• Search Google Scholar
    • Export Citation
  • [15]

    G. Hauf and U. Kuhlmann , “Deformation calculation methods for slim floors,” Steel Construction, vol. 8, no. 2, pp. 96101, 2015.

  • [16]

    B. Huo , “Experimental and analytical study of the shear transfer in composite shallow cellular floor beams,” PhD Thesis, City University London, London, 2012.

    • Search Google Scholar
    • Export Citation
  • [17]

    H. Bode , U. E. Dorka , J. Stengel , G. Sedlacek , and M. Feldmann , “Composite action in slim floor system”, in Composite Construction in steel and Concrete III. C. D. Buckne and B. M. Shahrooz , Eds, ASCE, New York, 1996.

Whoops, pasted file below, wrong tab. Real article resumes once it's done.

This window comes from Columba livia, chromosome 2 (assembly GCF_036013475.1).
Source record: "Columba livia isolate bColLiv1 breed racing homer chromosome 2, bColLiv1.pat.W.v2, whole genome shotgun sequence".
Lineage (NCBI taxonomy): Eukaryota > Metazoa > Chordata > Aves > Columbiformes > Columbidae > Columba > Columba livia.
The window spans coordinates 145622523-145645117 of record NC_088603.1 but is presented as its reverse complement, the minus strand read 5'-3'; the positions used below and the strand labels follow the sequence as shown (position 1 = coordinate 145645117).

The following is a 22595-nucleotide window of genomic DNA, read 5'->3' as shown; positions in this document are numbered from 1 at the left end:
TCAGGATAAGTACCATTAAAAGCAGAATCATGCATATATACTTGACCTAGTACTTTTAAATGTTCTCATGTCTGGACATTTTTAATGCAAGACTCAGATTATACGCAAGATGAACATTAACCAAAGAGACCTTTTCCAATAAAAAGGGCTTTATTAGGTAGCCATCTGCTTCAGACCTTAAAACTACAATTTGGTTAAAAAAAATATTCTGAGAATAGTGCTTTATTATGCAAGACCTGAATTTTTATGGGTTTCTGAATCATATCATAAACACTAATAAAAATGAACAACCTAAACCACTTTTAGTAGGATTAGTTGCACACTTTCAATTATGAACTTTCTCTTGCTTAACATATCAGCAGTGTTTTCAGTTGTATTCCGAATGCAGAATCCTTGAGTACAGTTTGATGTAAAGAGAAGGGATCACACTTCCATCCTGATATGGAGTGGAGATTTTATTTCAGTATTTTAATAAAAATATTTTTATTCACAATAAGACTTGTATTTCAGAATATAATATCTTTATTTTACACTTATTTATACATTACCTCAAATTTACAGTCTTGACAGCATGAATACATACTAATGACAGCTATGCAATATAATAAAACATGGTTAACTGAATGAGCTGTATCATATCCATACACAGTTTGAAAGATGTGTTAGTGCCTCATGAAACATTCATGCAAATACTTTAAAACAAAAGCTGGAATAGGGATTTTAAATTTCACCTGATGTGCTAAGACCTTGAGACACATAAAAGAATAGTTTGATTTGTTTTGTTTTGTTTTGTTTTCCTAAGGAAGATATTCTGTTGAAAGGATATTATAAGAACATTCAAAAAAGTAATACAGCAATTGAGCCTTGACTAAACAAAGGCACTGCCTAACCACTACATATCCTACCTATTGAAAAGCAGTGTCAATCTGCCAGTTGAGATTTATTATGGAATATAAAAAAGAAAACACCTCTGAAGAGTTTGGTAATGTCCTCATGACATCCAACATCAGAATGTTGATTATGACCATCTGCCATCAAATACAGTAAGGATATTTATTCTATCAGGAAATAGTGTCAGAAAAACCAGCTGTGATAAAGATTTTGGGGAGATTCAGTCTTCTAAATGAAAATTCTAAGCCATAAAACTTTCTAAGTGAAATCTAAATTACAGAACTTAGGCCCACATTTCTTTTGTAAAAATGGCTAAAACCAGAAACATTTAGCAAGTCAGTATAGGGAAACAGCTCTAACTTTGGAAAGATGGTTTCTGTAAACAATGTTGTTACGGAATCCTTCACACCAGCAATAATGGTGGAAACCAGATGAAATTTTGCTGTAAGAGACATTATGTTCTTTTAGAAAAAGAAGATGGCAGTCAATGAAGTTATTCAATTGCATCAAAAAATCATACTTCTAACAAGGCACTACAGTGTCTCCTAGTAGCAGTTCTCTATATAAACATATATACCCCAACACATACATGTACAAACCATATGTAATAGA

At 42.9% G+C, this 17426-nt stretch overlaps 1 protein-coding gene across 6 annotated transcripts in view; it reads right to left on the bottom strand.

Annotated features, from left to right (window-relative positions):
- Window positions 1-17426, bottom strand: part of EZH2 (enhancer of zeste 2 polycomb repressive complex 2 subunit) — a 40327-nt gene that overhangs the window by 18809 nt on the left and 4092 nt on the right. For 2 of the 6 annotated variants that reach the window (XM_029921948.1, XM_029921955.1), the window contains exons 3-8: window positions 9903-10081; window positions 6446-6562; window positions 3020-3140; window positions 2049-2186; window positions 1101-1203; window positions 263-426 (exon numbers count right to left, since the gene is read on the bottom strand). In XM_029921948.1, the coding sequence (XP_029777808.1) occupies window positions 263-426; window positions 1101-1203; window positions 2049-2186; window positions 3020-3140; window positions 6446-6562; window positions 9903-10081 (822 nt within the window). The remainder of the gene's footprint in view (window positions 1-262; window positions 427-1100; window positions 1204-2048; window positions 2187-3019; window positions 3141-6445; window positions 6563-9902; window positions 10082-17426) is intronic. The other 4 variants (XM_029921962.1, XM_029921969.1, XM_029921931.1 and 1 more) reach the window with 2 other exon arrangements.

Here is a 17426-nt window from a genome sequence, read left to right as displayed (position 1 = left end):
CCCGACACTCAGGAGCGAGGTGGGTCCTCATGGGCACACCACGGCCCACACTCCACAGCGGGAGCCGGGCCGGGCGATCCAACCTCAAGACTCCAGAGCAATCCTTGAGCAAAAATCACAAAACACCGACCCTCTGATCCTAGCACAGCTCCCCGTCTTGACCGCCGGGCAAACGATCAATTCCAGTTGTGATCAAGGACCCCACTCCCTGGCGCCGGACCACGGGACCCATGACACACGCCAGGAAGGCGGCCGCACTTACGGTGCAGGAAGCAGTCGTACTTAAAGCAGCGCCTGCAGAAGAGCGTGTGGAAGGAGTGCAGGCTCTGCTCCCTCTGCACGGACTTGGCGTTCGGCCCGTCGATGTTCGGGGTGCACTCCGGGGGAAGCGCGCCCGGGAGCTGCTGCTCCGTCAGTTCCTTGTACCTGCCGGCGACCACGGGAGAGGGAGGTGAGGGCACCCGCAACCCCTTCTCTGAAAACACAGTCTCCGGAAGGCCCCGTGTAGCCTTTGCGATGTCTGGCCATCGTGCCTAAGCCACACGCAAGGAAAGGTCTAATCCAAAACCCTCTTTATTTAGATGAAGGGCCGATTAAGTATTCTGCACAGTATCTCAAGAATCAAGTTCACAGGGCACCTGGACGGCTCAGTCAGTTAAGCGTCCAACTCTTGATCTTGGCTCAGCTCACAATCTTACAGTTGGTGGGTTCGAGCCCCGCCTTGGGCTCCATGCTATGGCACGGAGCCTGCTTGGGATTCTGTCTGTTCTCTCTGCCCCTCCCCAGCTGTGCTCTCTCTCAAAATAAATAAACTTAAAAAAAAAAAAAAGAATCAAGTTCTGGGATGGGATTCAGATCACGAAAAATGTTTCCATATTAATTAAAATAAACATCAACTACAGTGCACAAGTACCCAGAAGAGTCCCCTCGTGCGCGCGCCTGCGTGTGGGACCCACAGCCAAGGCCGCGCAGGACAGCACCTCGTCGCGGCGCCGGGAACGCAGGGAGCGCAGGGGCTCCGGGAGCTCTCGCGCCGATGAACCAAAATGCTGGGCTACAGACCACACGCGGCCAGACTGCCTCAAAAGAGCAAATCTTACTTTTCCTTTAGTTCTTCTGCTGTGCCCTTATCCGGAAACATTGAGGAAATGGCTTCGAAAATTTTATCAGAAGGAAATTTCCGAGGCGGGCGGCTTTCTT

• Search Google Scholar
    • Export Citation
  • [18]

    N. Baldassinoa , G. Roversoa , G. Ranzib , and R. Zandoninia , “Service and ultimate behavior of slim floor beams: An experimental study,” Structures, vol. 17, pp. 7486, 2019.

    • Crossref
    • Search Google Scholar
    • Export Citation
  • [19]

    M. Koob , M. Blatt , D. Wolff , and J. Minnert . “Validation of experimental investigations of reinforced concrete details with nonlinear finite element simulations,” in The 16th International Conference on Computing in Civil and Building Engineering, Osaka, Japan, July 6-8, 2016, pp. 101108.

    • Search Google Scholar
    • Export Citation
  • [1]

    R. Folić , V. Radonjanin , and M. Malešev , Design and Analysis of Steel-Concrete Composite Structure. University of Novi Sad, Faculty of Technical Sciences, pp. 7286, 2012.

    • Search Google Scholar
    • Export Citation
  • [2]